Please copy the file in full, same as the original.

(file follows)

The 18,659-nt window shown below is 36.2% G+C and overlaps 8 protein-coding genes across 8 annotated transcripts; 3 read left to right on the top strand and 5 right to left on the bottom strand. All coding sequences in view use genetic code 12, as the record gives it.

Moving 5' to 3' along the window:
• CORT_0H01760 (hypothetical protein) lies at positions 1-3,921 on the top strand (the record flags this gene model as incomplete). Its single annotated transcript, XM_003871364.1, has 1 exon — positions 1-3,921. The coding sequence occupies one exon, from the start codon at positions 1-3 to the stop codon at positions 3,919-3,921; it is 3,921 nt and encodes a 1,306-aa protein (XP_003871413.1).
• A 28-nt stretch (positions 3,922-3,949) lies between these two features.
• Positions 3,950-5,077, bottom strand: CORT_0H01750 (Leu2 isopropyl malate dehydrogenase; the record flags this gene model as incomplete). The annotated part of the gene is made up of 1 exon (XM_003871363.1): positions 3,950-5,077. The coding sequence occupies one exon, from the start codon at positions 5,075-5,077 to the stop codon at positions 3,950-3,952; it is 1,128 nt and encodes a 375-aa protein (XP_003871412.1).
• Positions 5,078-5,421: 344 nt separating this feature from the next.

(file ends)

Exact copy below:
The 18,659-nt window shown below is 36.2% G+C and overlaps 8 protein-coding genes across 8 annotated transcripts; 3 read left to right on the top strand and 5 right to left on the bottom strand. All coding sequences in view use genetic code 12, as the record gives it.

Moving 5' to 3' along the window:
• CORT_0H01760 (hypothetical protein) lies at positions 1-3,921 on the top strand (the record flags this gene model as incomplete). Its single annotated transcript, XM_003871364.1, has 1 exon — positions 1-3,921. The coding sequence occupies one exon, from the start codon at positions 1-3 to the stop codon at positions 3,919-3,921; it is 3,921 nt and encodes a 1,306-aa protein (XP_003871413.1).
• A 28-nt stretch (positions 3,922-3,949) lies between these two features.
• Positions 3,950-5,077, bottom strand: CORT_0H01750 (Leu2 isopropyl malate dehydrogenase; the record flags this gene model as incomplete). The annotated part of the gene is made up of 1 exon (XM_003871363.1): positions 3,950-5,077. The coding sequence occupies one exon, from the start codon at positions 5,075-5,077 to the stop codon at positions 3,950-3,952; it is 1,128 nt and encodes a 375-aa protein (XP_003871412.1).
• Positions 5,078-5,421: 344 nt separating this feature from the next.